Getting in the Know About Bermuda Grass

You have recently moved from the winter storms of the North to the South’s sunny acres. You have spent years cultivating and maintaining yards abundant in bluegrass, winter rye grass, and fescues, but are a bit unsure when it comes to lawn coverings of the South. There are a variety of grasses grown in southern lawns, but one of the most prevalent is Bermuda grass.

Why Plant Bermuda Grass?

The fertile Bermuda grass has been called “the bluegrass of Dixieland”; it is a grass that is frequently found on the numerous golf courses throughout the South. Bermuda grass thrives under the intense sun, preferring temperatures of 50*F or higher, with no shade trees or bushes. Bermuda grass (it Latin name is Cynodon) is aesthetically appreciated as it is very low to the ground. The grass has a deep root system which allows the Bermuda grass to be erosion resistant, and able to withstand excessive foot traffic. Bermuda grass contains both rhizomes (underground runners that extend sideways to start new plants) and stolons (above ground runners that spread grass varieties) so it works great as a ground cover repair. Lawns started using Bermuda grass seed can be thick and verdant within 3 months of planting. There are a variety of hybrid grasses and cultivars which have come from Bermuda grass seeds that have been designed to adapt to cooler weather, have more color, softer texture and are able to withstand disease better. These Bermuda grass cultivars are Tifsport, Tifway, Aussie Green, Celebration, Premiere, Patriot, and Ashmore. In spite of all its great features, Bermuda grass does have a few drawbacks. These negatives are:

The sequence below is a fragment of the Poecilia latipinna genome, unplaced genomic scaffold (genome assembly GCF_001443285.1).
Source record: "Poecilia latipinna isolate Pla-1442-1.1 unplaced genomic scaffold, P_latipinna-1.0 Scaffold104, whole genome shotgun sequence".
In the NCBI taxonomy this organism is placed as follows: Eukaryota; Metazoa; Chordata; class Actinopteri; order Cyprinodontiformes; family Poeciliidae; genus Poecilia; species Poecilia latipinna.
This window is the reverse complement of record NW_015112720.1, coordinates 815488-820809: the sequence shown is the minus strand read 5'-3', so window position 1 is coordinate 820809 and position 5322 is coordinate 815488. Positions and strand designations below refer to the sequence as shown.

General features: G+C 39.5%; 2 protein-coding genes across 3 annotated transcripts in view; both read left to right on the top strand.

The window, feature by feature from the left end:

1. Bermuda grass requires more nitrogen that other warm weather grasses which results in attracting insects.
  2. Bermuda grass forms thatch and requires a great deal of maintenance.
  3. Bermuda grass must be edged as in can be invasive.
  4. Bermuda grass will turn a straw color after a frost, so it is necessary to plan on winter overseeding.

Bermuda Grass Q&A:

  1. What zones should plant Bermuda grass seeds? USDA zones 7-10
  2. Where did Bermuda grass originate? Africa
  3. What is the pH range of Bermuda grass? 5.8 to 7.5
  4. How long is the germination and establishment? Between 7 – 14 days
  5. How high should you let Bermuda grass grow? 1-2 inches
  6. How much water is needed? Average amount
  7. What is the nitrogen level? 4-5 at pounds per square foot
  8. What is Bermuda grasses salt tolerance? Good
  9. How much maintenance is needed? Bermuda grass requires a great deal of care; it could be called the diva of the warm season grasses.
  10. What soil is best for planting Bermuda grass seeds? Bermuda grass will grow in any soil type
  11. How tolerant is Bermuda grass to insect and disease? Bermuda grass has only a mild tolerance level
  12. When is the best time of year to plant Bermuda grass seed? April
 
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